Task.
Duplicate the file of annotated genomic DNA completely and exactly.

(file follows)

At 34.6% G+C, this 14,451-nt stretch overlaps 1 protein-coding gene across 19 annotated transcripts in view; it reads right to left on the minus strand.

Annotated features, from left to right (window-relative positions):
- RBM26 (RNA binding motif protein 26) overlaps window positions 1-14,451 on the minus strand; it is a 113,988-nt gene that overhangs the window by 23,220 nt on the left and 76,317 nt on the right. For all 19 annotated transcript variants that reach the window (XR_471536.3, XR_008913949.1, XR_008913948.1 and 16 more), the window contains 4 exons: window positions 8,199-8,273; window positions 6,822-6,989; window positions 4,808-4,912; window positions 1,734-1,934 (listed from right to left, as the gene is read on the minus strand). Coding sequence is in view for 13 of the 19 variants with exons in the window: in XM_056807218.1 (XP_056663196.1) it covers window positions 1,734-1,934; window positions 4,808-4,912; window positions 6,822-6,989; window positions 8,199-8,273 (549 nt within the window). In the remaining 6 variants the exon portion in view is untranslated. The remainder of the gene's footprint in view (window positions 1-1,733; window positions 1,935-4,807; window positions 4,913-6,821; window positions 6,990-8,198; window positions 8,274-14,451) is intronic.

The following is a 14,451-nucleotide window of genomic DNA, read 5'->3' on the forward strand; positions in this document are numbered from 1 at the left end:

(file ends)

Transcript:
At 34.6% G+C, this 14,451-nt stretch overlaps 1 protein-coding gene across 19 annotated transcripts in view; it reads right to left on the minus strand.

Annotated features, from left to right (window-relative positions):
- RBM26 (RNA binding motif protein 26) overlaps window positions 1-14,451 on the minus strand; it is a 113,988-nt gene that overhangs the window by 23,220 nt on the left and 76,317 nt on the right. For all 19 annotated transcript variants that reach the window (XR_471536.3, XR_008913949.1, XR_008913948.1 and 16 more), the window contains 4 exons: window positions 8,199-8,273; window positions 6,822-6,989; window positions 4,808-4,912; window positions 1,734-1,934 (listed from right to left, as the gene is read on the minus strand). Coding sequence is in view for 13 of the 19 variants with exons in the window: in XM_056807218.1 (XP_056663196.1) it covers window positions 1,734-1,934; window positions 4,808-4,912; window positions 6,822-6,989; window positions 8,199-8,273 (549 nt within the window). In the remaining 6 variants the exon portion in view is untranslated. The remainder of the gene's footprint in view (window positions 1-1,733; window positions 1,935-4,807; window positions 4,913-6,821; window positions 6,990-8,198; window positions 8,274-14,451) is intronic.

The following is a 14,451-nucleotide window of genomic DNA, read 5'->3' on the forward strand; positions in this document are numbered from 1 at the left end: